Background: Nitazoxanide (Alinia®, NTZ) and its active circulating metabolite tizoxanide (TIZ) belong to a new class of anti-infective agents active against parasites, anaerobic bacteria, and viruses. Nowadays, NTZ is licensed in the United States for the treatment of diarrhea caused by Cryptosporidium parvum and Giardia lamblia in adults and children older than twelve months of age. The amplitude of the spectrum of pathogens targeted by NTZ and new-generation non-nitro thiazolides, makes it very unlikely that the action of these compounds is mediated by a pathogen-specific mechanism(s), suggesting instead that thiazolides act as immunomodulants. To date, the potential effect of these compounds on immune responses has nevertheless not been analysed. In particular, because innate immunity and type 1 interferons are pivotal in early and effective antiviral immune responses that are not antigen-restricted, it is plausible to hypothesize that thiazolides could potentiate this arm of the immune system. To verify this possibility, we performed extensive in vitro analyses on the immunomodulatory effects of TIZ and the second generation non-nitro thiazolide RM4848 using two different models of viral infection: Influenza and HIV-1. Methods: Peripheral blood mononuclear cells (PBMCs) from 20 healthy donors were stimulated with influenza virus antigen (FLU) or infected with HIV-1BaL strain and cultured in presence/absence of TIZ or RM4848. Thiazolide effects on innate immunity were examined by evaluating TLRs expression on monocytes, IFN-secretion by dendritic cells, cytokine and chemokine production, mRNA expression of multiple genes involved in TLR, type I IFN and in cholesterol metabolism pathways. Results: Thiazolides are associated with strong immunomodulatory effects. Notably, these compounds, both in FLU-stimulated and in HIV-1-infected cells, significantly increase: 1) TLR-expression on monocytes, 2) IFN production, 3) chemokine and cytokine production, 4) mRNA expression of different genes operating in the TLR and type I IFN pathways, 5) genes involved in cholesterol metabolism and efflux. Conclusions: Data herein show that thiazolides are potent type I IFN inducers, triggering a selective activation of several IFN-stimulated gene (ISG) pathway. Thus, increased expression of innate antiviral factors and the different modulation of genes involved in cholesterol metabolism and efflux suggest a new mechanism of action mediated by thiazolides.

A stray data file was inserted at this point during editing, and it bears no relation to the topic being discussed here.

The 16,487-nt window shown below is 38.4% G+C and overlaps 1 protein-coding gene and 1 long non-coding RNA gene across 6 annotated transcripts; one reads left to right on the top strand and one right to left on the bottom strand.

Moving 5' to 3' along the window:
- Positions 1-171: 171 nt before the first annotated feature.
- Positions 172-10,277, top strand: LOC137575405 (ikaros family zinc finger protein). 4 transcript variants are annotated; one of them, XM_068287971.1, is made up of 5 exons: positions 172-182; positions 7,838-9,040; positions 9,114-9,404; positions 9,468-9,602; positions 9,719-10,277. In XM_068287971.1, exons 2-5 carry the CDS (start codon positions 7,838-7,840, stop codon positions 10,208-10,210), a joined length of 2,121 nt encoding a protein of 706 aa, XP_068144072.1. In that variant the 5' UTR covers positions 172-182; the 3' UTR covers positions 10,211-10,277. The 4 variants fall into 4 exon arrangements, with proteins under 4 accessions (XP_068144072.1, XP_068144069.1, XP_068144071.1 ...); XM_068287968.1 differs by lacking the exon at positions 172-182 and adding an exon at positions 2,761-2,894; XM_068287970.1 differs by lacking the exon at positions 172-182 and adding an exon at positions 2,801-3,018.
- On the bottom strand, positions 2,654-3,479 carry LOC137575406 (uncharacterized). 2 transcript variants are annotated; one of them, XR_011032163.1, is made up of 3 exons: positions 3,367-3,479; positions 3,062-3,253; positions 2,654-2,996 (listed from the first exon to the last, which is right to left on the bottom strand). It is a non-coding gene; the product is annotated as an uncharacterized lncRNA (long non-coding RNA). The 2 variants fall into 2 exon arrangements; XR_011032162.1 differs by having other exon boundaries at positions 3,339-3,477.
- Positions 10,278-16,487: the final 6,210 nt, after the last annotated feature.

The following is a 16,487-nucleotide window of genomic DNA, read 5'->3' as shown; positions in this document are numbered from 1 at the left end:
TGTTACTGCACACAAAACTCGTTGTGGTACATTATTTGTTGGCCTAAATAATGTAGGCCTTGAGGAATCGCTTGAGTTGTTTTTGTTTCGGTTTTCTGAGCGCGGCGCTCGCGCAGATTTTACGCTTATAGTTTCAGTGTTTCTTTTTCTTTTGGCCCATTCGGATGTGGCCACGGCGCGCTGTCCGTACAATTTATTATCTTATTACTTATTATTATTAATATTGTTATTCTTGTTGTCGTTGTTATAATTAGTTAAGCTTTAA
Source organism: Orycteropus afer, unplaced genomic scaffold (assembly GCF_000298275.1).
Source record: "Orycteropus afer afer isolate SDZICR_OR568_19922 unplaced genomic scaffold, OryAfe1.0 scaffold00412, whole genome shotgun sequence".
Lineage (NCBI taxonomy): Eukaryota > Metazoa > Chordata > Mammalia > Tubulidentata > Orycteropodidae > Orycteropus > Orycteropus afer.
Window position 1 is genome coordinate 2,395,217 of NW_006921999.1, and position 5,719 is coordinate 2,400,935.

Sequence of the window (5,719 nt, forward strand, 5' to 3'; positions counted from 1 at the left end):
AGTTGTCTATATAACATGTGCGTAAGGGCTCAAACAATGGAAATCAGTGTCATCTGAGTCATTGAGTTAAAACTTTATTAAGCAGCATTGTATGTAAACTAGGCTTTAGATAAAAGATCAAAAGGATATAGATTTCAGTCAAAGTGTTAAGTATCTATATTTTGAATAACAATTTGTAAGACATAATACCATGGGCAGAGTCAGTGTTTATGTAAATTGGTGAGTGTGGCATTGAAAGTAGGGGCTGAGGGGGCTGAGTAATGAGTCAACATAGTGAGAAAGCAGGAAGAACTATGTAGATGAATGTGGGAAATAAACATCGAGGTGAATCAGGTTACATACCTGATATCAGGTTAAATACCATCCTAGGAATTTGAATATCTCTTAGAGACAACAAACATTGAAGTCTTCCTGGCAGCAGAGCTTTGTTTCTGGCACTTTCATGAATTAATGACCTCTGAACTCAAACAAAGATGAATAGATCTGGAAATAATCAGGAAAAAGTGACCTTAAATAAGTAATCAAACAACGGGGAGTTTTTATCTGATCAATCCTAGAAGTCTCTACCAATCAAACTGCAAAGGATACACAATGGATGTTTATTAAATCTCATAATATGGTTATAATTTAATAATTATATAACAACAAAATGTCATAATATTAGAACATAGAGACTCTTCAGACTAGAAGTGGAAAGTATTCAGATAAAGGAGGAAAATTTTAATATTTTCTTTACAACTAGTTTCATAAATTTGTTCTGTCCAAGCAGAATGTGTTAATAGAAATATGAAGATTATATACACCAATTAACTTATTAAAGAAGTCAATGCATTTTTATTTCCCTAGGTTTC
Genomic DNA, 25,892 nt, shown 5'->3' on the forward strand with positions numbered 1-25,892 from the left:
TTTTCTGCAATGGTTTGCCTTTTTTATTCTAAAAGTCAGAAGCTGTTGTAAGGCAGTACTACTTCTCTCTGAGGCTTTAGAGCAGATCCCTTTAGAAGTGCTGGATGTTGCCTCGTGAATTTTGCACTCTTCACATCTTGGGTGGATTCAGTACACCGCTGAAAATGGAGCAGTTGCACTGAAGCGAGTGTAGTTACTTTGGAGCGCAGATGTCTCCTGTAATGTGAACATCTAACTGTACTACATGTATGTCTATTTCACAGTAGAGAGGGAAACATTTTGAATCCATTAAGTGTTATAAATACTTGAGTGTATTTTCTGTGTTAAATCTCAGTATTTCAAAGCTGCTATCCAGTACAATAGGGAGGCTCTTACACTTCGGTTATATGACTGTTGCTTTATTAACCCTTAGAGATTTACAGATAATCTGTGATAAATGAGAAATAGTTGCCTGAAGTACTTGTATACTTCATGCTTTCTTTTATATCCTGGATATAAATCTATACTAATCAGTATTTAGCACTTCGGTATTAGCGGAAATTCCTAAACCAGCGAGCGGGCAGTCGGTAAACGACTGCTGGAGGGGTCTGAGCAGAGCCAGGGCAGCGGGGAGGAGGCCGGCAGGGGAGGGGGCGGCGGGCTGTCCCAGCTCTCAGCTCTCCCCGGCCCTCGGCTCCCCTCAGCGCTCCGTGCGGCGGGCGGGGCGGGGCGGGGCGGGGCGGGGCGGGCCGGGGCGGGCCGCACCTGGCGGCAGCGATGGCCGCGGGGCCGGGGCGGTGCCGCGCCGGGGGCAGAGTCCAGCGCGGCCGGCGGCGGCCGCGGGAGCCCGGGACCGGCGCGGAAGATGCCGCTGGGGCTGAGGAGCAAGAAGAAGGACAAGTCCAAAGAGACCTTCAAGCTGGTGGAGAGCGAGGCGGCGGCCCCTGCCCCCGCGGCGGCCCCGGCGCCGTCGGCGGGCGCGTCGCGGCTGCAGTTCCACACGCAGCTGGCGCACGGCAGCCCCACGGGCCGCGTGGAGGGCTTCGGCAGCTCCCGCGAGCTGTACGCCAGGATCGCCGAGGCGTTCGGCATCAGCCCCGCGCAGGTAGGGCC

IMMUNOMODULATORY EFFECTS OF NITAZOXANIDE AND RELATED MOLECULES / F. Gnudi ; tutor: M. Clerici ; coordinatore: M. Clerici. - Milano : Università degli studi di Milano. DIPARTIMENTO DI FISIOPATOLOGIA MEDICO-CHIRURGICA E DEI TRAPIANTI, 2014 Feb 03. ((26. ciclo, Anno Accademico 2013.
|Titolo:||IMMUNOMODULATORY EFFECTS OF NITAZOXANIDE AND RELATED MOLECULES|
|Supervisori e coordinatori interni:||CLERICI, MARIO SALVATORE|
|Data di pubblicazione:||3-feb-2014|
|Parole Chiave:||thiazolides ; influenza ; HIV-1 ; nitazoxanide|
|Settore Scientifico Disciplinare:||Settore MED/04 - Patologia Generale|
|Citazione:||IMMUNOMODULATORY EFFECTS OF NITAZOXANIDE AND RELATED MOLECULES / F. Gnudi ; tutor: M. Clerici ; coordinatore: M. Clerici. - Milano : Università degli studi di Milano. DIPARTIMENTO DI FISIOPATOLOGIA MEDICO-CHIRURGICA E DEI TRAPIANTI, 2014 Feb 03. ((26. ciclo, Anno Accademico 2013.|
|Digital Object Identifier (DOI):||http://dx.doi.org/10.13130/gnudi-federica_phd2014-02-03|
|Appare nelle tipologie:||Tesi di dottorato|